With a background in travel and a love for giving gifts, Risk created a shop inspired by her passion for culture and even features artists in her shop that she met during her travels. You can find beautiful jewelry made from the bones of cows in Haiti, hand-crafted by a woman based in San Juan.

“I love more of the personal aspect and connection versus just doing what is just in mass production, so I try to keep my focus there,” Risk said. Poppy & Pomelo also features larger brands such as Truff Hot Sauce to give customers a wide selection of products. Poppy & Pomelo products can be found online or in the store and are available for in person shopping, curbside pickup and local delivery.

In the future, Risk hopes to give back to the community that supports her business. She is working to add a social good element that gives back to nonprofits in Lexington. She is also focusing on young artists and plans to display their work and teach them about the business that comes along with creating art.

Greyline Station does not limit their focus to retail customers, but offers a wide range of experiences to attract the attention of all neighbors. Old North Bar can be found near the front of the market for guests to enjoy a local cocktail.

“I think everybody, when they are growing up, kind of has this idea of owning a bar that it would be cool. I spent about 20 years or so working in the corporate world and just really wanting to do something on my own,” said Wes Hogan, owner of Old North Bar.

For Hogan and other owners , the new project presented a unique opportunity to try their hand as a business owner and build something special for the community they love.

“It’s something that I believe in, that I believe Lexington needs and I think that once we get past COVID and once we get past kind of all this it’s going to be a thriving community of local and small businesses here in Lexington,” said Hogan.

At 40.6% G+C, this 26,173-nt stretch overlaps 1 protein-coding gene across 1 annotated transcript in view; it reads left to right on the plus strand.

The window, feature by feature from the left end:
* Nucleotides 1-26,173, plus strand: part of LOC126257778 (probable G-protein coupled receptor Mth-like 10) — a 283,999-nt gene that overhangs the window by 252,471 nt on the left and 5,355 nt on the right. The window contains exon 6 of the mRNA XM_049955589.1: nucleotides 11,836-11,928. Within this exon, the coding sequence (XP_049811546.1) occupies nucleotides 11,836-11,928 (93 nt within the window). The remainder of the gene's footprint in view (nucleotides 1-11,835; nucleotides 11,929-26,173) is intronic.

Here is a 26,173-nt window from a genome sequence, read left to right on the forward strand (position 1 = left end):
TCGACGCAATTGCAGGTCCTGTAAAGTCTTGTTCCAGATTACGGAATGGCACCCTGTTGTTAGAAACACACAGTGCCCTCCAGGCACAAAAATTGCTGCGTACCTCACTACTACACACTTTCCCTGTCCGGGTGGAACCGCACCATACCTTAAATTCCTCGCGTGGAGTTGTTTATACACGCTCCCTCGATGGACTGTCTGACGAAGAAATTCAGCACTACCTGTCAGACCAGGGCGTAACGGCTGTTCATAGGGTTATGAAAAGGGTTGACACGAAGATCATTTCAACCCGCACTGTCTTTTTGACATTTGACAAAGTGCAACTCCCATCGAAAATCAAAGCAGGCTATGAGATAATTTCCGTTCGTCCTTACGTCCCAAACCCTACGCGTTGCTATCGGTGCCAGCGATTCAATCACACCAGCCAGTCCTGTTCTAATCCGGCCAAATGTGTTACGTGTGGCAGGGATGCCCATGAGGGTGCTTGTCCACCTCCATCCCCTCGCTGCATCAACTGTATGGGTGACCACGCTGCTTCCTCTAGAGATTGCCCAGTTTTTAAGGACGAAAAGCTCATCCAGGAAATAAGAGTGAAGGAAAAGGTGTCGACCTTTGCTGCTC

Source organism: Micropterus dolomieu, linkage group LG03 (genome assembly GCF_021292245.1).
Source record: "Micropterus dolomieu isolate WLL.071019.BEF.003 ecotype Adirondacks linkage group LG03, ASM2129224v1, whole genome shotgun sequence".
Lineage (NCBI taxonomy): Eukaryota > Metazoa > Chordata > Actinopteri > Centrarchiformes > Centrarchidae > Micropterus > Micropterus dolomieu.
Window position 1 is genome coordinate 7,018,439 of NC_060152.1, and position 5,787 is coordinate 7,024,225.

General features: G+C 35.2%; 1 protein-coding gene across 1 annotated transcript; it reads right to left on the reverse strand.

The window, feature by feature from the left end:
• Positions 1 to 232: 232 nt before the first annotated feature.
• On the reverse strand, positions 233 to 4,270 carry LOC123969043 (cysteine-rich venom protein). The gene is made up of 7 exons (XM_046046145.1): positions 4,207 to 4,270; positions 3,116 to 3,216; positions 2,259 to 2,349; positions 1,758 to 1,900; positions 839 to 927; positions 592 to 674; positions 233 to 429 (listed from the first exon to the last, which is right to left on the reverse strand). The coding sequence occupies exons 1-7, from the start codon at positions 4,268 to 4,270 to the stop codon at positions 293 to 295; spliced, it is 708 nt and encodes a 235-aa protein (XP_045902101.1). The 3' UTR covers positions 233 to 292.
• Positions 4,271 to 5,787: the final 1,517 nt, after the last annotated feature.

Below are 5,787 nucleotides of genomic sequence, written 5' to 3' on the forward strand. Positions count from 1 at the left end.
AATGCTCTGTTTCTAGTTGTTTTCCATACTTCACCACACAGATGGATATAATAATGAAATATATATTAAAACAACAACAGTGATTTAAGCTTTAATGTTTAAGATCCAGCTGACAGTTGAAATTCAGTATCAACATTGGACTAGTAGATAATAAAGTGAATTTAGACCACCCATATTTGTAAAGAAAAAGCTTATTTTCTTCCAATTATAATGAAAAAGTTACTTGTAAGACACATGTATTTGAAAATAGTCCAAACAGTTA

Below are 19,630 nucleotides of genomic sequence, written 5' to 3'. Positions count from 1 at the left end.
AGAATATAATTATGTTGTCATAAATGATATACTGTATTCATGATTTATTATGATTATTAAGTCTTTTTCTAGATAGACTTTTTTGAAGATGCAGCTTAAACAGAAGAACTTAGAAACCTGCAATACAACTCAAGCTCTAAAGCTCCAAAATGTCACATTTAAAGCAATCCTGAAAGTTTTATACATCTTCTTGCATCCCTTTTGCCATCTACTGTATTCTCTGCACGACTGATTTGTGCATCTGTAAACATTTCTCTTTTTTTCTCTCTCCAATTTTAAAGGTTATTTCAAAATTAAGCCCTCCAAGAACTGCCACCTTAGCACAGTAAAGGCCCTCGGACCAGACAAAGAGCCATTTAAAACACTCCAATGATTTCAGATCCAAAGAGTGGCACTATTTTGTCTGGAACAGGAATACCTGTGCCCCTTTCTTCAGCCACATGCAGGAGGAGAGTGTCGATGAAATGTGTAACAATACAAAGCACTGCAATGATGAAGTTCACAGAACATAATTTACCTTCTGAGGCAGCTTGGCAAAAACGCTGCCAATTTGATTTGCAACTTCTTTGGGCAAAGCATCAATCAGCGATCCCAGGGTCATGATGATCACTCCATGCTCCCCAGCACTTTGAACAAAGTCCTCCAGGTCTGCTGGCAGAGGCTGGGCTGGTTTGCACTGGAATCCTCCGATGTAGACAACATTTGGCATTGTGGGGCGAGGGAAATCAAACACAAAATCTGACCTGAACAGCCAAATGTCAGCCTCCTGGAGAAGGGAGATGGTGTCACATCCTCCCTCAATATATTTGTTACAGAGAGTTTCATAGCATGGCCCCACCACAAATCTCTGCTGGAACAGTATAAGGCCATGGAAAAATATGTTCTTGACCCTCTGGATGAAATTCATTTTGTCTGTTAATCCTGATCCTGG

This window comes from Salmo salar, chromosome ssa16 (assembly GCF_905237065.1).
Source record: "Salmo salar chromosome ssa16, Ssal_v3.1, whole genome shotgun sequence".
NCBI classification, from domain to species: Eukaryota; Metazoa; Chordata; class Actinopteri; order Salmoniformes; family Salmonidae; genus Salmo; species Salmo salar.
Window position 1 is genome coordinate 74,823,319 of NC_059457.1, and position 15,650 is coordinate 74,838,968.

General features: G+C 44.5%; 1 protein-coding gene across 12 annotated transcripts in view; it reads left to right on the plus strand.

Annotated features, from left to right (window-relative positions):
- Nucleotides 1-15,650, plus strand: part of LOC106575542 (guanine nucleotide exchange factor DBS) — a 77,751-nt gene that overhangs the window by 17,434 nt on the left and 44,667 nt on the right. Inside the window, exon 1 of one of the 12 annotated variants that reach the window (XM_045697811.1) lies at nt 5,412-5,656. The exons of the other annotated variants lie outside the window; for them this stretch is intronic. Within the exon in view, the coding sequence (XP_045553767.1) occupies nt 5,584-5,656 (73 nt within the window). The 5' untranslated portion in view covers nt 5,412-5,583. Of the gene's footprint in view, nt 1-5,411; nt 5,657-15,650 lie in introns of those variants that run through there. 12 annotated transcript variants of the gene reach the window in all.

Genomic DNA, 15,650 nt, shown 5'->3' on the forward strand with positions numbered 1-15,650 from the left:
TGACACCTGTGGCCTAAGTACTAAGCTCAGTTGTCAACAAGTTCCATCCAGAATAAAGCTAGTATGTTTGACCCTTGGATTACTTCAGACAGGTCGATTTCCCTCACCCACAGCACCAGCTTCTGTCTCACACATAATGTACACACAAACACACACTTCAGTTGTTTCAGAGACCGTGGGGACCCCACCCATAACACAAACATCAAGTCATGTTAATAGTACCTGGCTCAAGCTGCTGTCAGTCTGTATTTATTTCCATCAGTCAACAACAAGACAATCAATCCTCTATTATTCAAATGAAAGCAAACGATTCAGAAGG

Old North Bar goes beyond the average bar service and offers its customers a wider range of experiences with Trivia Nights, Yoga, and live music on Friday nights.

“On Sunday we do Yoga, Brunch & Bubbles. Our participants get a one-hour yoga class, bottomless mimosas from Old North for a little bit and then a brunch box from Wilson’s Grocery who’s located in Old North Bar,” said Hogan.

Hogan hopes to add more events that interest his customers based on their feedback and hopes to partner with more businesses in Greyline Station to add to the community experience.

Nourished Folks is a small restaurant located in Greyline Station focused on serving its customers with healthy meals made from fresh ingredients. Everything at this locally owned restaurant is made from scratch in the small kitchen where you can find owner Riah Durick cooking with her younger daughter by her side.

“My food and my spot is basically southern comfort food with an international twist,” said Durick. “Things that people are like ‘Oh, I don’t know. I don’t really eat that.’ I love to make it taste so comforting in a way that it blows their mind open to new possibilities of food.”

Durick’s passion for food and family are what inspired Nourished Folk, giving her a way to combine her love of travel and flavors with her strong family values. Both of her parents made food and a lively kitchen was an important part of her upbringing. She still cooks with her mom, who says Durick is a better cook though she believes they simply just cook differently.

“One thing in the whole wide world that people can connect on is being in the kitchen and eating around the table together,” said Durick. “Even when you have people over, somehow everyone just ends up in the kitchen.”

Nourished Folks plans to host small dinner parties in the near future offering fresh comfort food. She hopes these dinner parties celebrate small and large moments in a place that feel inviting, like home. Other plans include guest bartender nights to highlight local mixologists.

With local owners and a focus on building connections across small businesses, the vendors at Greyline have turned what was once a transportation hub into an innovation hub. Most hope that the end of the pandemic will boost profits, but in the meantime they have passion to sustain them. If so, the future of Greyline Station looks to be as rich and long as its history.